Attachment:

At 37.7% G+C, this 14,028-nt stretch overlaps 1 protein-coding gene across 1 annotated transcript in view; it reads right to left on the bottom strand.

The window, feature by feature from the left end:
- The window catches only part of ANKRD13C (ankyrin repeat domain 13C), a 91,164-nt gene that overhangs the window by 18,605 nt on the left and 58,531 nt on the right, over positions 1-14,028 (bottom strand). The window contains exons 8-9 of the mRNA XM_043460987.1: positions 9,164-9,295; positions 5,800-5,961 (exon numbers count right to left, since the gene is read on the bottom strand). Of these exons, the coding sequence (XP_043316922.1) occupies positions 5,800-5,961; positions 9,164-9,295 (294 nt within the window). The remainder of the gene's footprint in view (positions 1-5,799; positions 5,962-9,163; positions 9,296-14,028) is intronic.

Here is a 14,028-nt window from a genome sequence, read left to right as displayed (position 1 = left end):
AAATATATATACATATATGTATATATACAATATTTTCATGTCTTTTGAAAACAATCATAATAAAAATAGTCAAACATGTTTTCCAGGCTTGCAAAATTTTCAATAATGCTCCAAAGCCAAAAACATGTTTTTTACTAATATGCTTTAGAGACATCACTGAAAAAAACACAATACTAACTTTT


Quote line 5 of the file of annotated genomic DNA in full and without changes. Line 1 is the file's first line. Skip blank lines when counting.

AAATATATATACATATATGTATATATACAATATTTTCATGTCTTTTGAAAACAATCATAATAAAAATAGTCAAACATGTTTTCCAGGCTTGCAAAATTTTCAATAATGCTCCAAAGCCAAAAACATGTTTTTTACTAATATGCTTTAGAGACATCACTGAAAAAAACACAATACTAACTTTT